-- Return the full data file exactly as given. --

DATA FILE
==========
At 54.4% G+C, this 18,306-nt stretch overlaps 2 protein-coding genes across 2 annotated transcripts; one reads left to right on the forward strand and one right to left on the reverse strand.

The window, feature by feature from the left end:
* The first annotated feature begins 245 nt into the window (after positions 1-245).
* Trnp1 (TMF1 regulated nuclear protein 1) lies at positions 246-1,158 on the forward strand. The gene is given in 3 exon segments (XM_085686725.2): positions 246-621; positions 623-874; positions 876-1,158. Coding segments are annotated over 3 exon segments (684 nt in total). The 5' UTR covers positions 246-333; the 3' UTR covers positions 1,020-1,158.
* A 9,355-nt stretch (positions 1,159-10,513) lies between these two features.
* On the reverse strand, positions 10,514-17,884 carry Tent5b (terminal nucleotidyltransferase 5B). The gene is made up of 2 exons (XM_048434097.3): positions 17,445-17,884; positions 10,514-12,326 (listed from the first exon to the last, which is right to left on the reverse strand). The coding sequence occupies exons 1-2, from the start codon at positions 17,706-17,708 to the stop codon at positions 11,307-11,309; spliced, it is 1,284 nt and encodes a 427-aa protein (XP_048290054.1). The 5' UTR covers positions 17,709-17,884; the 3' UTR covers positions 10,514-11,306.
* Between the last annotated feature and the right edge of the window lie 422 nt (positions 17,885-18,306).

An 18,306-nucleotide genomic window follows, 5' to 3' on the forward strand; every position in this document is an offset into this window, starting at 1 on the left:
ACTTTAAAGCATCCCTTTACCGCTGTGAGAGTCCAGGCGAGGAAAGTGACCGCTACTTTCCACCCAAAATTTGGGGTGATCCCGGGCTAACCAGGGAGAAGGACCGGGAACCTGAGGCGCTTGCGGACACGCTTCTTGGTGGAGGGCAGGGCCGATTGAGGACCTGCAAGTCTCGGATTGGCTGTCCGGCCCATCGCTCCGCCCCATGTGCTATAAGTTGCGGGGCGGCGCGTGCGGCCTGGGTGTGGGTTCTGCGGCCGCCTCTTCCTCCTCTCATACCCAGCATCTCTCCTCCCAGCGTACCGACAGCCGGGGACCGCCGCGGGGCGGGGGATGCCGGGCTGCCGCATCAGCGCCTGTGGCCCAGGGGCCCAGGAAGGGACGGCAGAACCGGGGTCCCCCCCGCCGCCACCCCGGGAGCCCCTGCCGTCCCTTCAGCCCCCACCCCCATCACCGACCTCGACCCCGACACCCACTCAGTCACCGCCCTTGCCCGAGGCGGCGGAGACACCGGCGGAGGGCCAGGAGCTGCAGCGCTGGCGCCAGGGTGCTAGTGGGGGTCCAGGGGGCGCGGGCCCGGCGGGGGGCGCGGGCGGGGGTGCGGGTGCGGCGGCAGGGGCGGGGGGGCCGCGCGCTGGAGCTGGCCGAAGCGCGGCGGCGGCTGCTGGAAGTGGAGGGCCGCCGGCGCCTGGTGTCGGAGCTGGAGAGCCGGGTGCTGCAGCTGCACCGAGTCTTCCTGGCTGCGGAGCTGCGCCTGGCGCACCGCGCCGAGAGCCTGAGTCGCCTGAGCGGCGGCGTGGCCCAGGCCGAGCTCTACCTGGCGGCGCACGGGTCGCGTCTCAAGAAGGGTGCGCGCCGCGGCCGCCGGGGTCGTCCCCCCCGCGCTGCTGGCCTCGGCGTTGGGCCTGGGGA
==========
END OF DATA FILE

At 54.4% G+C, this 18,306-nt stretch overlaps 2 protein-coding genes across 2 annotated transcripts; one reads left to right on the forward strand and one right to left on the reverse strand.

The window, feature by feature from the left end:
* The first annotated feature begins 245 nt into the window (after positions 1-245).
* Trnp1 (TMF1 regulated nuclear protein 1) lies at positions 246-1,158 on the forward strand. The gene is given in 3 exon segments (XM_085686725.2): positions 246-621; positions 623-874; positions 876-1,158. Coding segments are annotated over 3 exon segments (684 nt in total). The 5' UTR covers positions 246-333; the 3' UTR covers positions 1,020-1,158.
* A 9,355-nt stretch (positions 1,159-10,513) lies between these two features.
* On the reverse strand, positions 10,514-17,884 carry Tent5b (terminal nucleotidyltransferase 5B). The gene is made up of 2 exons (XM_048434097.3): positions 17,445-17,884; positions 10,514-12,326 (listed from the first exon to the last, which is right to left on the reverse strand). The coding sequence occupies exons 1-2, from the start codon at positions 17,706-17,708 to the stop codon at positions 11,307-11,309; spliced, it is 1,284 nt and encodes a 427-aa protein (XP_048290054.1). The 5' UTR covers positions 17,709-17,884; the 3' UTR covers positions 10,514-11,306.
* Between the last annotated feature and the right edge of the window lie 422 nt (positions 17,885-18,306).

An 18,306-nucleotide genomic window follows, 5' to 3' on the forward strand; every position in this document is an offset into this window, starting at 1 on the left:
ACTTTAAAGCATCCCTTTACCGCTGTGAGAGTCCAGGCGAGGAAAGTGACCGCTACTTTCCACCCAAAATTTGGGGTGATCCCGGGCTAACCAGGGAGAAGGACCGGGAACCTGAGGCGCTTGCGGACACGCTTCTTGGTGGAGGGCAGGGCCGATTGAGGACCTGCAAGTCTCGGATTGGCTGTCCGGCCCATCGCTCCGCCCCATGTGCTATAAGTTGCGGGGCGGCGCGTGCGGCCTGGGTGTGGGTTCTGCGGCCGCCTCTTCCTCCTCTCATACCCAGCATCTCTCCTCCCAGCGTACCGACAGCCGGGGACCGCCGCGGGGCGGGGGATGCCGGGCTGCCGCATCAGCGCCTGTGGCCCAGGGGCCCAGGAAGGGACGGCAGAACCGGGGTCCCCCCCGCCGCCACCCCGGGAGCCCCTGCCGTCCCTTCAGCCCCCACCCCCATCACCGACCTCGACCCCGACACCCACTCAGTCACCGCCCTTGCCCGAGGCGGCGGAGACACCGGCGGAGGGCCAGGAGCTGCAGCGCTGGCGCCAGGGTGCTAGTGGGGGTCCAGGGGGCGCGGGCCCGGCGGGGGGCGCGGGCGGGGGTGCGGGTGCGGCGGCAGGGGCGGGGGGGCCGCGCGCTGGAGCTGGCCGAAGCGCGGCGGCGGCTGCTGGAAGTGGAGGGCCGCCGGCGCCTGGTGTCGGAGCTGGAGAGCCGGGTGCTGCAGCTGCACCGAGTCTTCCTGGCTGCGGAGCTGCGCCTGGCGCACCGCGCCGAGAGCCTGAGTCGCCTGAGCGGCGGCGTGGCCCAGGCCGAGCTCTACCTGGCGGCGCACGGGTCGCGTCTCAAGAAGGGTGCGCGCCGCGGCCGCCGGGGTCGTCCCCCCCGCGCTGCTGGCCTCGGCGTTGGGCCTGGGGA